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High Cholesterol

High Cholesterol

Alternate Names

  • hypercholesterolemia
  • Atherosclerosis, hardening of the arteries


High cholesterol is an excessive level of cholesterol in the blood. Cholesterol is a type of lipid, or fat, that is used as a building block for hormones and for other body processes.

What is going on in the body?

The body produces all the cholesterol it needs. When too much cholesterol and other fats are consumed/produced, the body cannot get rid of the excess. The fats build up in various cells and tissues of the body. Cholesterol can build up on the insides of blood vessel walls. This results in atherosclerosis, or hardening of the arteries.
LDL cholesterol is the main source of build-up on the blood vessel walls. HDL cholesterol carries cholesterol back to the liver and prevents build-up on the blood vessel walls.


What are the causes and risks of the disease?

Common causes of high cholesterol include the following:
  • heredity
  • diet high in cholesterol and saturated fat
  • excess weight
  • lack of physical activity and exercise
  • smoking
Until age 45, men tend to have higher total cholesterol levels than women do, and women tend to have higher HDL levels. This is part of the reason shy men in their 40s are four times more likely to die from heart disease than are women the same age.
However, as women age, their risk increases. After menopause, a woman's LDL level rises while her HDL level falls. Thus, her risk of heart disease continues to rise with age. After menopause, women tend to have higher LDL levels than do men of the same age.
These health conditions may increase a person's risk for high cholesterol:
  • alcohol abuse
  • diabetes
  • kidney disease
  • liver disease
  • underactive thyroid gland, called hypothyroidism
These medicines may raise total cholesterol level:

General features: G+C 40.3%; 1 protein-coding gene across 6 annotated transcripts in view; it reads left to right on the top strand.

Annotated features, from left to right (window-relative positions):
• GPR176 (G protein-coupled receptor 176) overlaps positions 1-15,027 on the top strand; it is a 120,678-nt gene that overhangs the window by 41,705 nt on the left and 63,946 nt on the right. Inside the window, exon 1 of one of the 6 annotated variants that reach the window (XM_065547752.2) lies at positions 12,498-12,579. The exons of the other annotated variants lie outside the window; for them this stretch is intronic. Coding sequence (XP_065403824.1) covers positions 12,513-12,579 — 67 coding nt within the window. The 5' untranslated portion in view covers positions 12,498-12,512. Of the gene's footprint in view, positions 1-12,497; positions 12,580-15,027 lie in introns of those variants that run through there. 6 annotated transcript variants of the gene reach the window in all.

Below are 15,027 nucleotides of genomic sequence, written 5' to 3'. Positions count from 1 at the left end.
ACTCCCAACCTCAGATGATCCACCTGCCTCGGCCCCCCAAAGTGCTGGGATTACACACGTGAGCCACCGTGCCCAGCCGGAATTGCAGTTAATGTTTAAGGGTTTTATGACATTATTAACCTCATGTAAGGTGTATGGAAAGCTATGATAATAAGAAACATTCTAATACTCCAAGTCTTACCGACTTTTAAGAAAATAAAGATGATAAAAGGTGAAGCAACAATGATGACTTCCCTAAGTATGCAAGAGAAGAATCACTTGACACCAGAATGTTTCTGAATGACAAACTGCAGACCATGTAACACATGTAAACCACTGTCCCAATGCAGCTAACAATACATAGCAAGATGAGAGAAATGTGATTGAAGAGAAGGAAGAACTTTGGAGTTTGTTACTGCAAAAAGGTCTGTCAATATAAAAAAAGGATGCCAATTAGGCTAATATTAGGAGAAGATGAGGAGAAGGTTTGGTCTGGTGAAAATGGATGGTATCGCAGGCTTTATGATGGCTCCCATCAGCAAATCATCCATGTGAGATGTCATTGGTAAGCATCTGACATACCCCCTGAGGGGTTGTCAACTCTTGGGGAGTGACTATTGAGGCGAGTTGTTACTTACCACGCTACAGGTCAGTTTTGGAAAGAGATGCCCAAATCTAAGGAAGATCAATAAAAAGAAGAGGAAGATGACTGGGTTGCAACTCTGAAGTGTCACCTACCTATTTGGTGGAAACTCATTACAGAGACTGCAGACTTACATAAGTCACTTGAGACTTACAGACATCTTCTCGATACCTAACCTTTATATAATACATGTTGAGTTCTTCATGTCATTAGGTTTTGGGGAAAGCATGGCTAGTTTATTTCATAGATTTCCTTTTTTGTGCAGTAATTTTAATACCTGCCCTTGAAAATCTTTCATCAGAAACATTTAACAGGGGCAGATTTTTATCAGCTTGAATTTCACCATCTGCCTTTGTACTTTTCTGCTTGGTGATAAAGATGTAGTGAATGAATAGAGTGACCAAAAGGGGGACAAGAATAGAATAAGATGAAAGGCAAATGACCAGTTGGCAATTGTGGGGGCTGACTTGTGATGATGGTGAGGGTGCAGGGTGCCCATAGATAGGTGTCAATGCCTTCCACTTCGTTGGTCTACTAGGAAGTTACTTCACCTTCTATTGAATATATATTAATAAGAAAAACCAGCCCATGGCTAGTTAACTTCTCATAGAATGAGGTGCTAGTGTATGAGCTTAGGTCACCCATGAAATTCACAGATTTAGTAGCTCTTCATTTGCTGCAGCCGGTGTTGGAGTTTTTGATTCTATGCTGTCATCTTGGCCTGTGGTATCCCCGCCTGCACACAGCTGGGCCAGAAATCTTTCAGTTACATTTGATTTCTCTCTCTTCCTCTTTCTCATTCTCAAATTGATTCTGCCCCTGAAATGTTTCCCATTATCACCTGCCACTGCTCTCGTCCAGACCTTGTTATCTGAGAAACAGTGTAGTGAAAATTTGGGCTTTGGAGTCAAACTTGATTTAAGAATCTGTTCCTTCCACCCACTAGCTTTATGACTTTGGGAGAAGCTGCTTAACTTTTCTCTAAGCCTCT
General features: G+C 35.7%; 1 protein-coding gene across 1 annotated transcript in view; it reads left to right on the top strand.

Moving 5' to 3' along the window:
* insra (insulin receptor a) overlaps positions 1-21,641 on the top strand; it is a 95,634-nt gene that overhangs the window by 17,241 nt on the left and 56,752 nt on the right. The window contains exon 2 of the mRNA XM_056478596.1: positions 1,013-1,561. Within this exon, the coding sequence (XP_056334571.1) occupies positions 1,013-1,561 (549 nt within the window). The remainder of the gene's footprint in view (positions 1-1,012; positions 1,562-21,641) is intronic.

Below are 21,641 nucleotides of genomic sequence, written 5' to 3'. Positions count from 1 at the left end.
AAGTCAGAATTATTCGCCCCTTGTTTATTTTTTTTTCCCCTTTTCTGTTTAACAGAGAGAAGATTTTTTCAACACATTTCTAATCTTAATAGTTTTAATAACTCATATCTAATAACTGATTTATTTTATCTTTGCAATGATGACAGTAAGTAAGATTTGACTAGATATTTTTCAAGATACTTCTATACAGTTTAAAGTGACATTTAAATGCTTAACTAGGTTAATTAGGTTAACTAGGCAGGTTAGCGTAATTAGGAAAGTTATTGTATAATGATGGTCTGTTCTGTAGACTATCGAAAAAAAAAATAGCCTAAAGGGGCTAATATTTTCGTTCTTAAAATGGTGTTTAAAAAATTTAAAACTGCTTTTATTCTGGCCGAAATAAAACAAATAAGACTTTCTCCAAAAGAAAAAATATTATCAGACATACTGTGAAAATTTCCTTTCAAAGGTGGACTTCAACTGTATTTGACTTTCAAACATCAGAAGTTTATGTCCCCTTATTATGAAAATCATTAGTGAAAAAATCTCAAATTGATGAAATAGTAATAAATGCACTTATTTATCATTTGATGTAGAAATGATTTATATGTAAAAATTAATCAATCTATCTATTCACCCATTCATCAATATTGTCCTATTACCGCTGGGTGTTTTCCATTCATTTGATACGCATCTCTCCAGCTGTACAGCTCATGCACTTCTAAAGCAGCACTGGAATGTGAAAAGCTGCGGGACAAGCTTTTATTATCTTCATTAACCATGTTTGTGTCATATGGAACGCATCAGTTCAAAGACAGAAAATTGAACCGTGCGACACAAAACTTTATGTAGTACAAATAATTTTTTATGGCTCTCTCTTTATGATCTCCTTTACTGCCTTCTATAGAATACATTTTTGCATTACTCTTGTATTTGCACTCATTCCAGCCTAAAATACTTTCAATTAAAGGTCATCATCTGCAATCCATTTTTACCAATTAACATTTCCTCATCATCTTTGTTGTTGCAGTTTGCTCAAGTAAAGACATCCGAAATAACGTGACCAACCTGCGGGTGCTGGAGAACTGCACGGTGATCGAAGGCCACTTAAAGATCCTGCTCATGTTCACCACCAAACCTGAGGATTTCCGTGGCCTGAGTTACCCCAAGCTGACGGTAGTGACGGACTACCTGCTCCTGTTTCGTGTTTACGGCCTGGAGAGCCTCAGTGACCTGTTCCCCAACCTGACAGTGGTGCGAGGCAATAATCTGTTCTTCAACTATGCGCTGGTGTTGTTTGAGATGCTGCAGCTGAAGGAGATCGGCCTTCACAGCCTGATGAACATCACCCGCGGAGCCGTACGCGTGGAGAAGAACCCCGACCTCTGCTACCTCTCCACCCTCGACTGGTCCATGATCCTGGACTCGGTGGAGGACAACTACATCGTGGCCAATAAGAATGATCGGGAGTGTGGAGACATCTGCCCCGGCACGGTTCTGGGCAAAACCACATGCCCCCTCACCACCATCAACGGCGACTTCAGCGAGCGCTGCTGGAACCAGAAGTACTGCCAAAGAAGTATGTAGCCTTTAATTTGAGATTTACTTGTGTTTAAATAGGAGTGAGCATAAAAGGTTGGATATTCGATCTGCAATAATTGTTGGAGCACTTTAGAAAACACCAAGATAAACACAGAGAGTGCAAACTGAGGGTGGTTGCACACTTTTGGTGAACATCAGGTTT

• anabolic steroids
  • certain types of medicine to lower blood pressure, such as clonidine and methyldopa
  • some diuretics, also called water pills
  • progestins
These medicines may reduce HDL ('good" or "healthy") cholesterol:
  • anabolic steroids
  • some beta-blockers
  • some progestins


What can be done to prevent the disease?

Adults 20 years or over should be tested every five years for cholesterol, LDL, HDL, and triglycerides (with a lab test called a lipid profile). Some factors that affect cholesterol cannot be controlled. High cholesterol can run in families, for example, due to genetic factors. Many cases of high cholesterol can be prevented by choosing a healthy lifestyle.
Recommendations include the following:
  • eating a heart-healthy diet low in cholesterol and saturated fat
  • exercising regularly
  • maintaining a healthy body weight
  • limiting alcohol intake
  • not smoking
  • seeking effective treatment for diabetes, hypothyroidism, and other health conditions


How is the disease diagnosed?

A blood cholesterol test is used to diagnose high cholesterol. This test, called a lipid profile, measures total cholesterol, LDL, HDL, and the triglycerides.
Total cholesterol results are evaluated as follows:
  • desirable range is less than 200 milligrams per deciliter or mg/dL
  • borderline-high is 200 to 239 mg/dL
  • high cholesterol is 240 mg/dL or greater
LDL results in healthy adults are evaluated as follows:
  • optimal is less than 100 milligrams per deciliter, or mg/dL
  • near optimal/above optimal is 100 to 129 mg/dL
  • borderline high is 130 to 159 mg/dL
  • high is 160 to 189 mg/dL
  • very high is 190 mg/dL or greater
LDL results are evaluated differently in people with certain risk factors. If a person has diabetes, or already has clinically apparent coronary artery disease, or if he shows other clinical signs of atherosclerosis, such as peripheral arterial disease, abdominal aortic aneurysm, or certain types of carotid artery disease, he should maintain an HDL level below 100 mg/dL.
For people who do not yet have any of the above conditions, their optimal LDL level is based on their computed risk of developing CAD within 10 years, using data from the Framingham heart study. This 10-year risk is calculated from a formula that takes the following into account:
  • age